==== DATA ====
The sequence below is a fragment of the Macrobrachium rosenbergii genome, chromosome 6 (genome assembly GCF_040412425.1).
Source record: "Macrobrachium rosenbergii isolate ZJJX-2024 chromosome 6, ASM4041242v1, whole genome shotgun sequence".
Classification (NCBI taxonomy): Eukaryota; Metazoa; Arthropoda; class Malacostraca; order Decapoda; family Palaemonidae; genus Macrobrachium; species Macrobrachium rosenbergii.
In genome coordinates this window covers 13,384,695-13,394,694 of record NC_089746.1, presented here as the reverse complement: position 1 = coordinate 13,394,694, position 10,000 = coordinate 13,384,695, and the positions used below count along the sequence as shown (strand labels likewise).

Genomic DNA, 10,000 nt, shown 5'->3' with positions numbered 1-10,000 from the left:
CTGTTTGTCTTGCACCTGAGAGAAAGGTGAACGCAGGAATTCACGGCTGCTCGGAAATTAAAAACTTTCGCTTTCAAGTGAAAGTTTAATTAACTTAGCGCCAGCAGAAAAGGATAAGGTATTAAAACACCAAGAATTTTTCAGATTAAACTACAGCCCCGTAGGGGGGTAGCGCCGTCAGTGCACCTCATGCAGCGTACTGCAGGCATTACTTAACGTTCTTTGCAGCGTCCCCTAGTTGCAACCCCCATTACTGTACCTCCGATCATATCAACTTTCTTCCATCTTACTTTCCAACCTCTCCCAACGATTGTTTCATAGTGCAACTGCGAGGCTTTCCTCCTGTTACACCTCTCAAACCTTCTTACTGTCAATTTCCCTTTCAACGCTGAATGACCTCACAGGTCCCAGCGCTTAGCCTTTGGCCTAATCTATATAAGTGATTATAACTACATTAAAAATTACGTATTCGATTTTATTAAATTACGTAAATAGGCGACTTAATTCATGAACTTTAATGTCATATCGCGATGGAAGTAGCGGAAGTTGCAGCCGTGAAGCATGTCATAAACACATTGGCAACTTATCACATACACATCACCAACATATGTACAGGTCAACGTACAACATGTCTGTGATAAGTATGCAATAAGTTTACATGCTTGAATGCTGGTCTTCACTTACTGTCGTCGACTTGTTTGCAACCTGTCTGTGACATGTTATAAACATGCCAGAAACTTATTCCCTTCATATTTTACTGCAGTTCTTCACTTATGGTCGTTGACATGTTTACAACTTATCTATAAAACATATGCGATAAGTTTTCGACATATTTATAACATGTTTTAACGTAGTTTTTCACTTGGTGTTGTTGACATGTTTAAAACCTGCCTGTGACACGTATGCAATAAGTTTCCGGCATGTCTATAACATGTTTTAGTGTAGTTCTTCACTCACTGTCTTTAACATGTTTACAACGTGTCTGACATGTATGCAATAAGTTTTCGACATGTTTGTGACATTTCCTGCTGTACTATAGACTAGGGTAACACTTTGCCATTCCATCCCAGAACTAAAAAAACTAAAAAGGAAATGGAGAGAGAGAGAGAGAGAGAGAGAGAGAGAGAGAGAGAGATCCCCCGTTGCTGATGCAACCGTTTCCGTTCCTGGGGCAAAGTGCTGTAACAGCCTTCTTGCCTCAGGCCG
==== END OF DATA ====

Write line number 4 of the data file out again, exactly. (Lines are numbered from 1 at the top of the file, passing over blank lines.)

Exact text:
In genome coordinates this window covers 13,384,695-13,394,694 of record NC_089746.1, presented here as the reverse complement: position 1 = coordinate 13,394,694, position 10,000 = coordinate 13,384,695, and the positions used below count along the sequence as shown (strand labels likewise).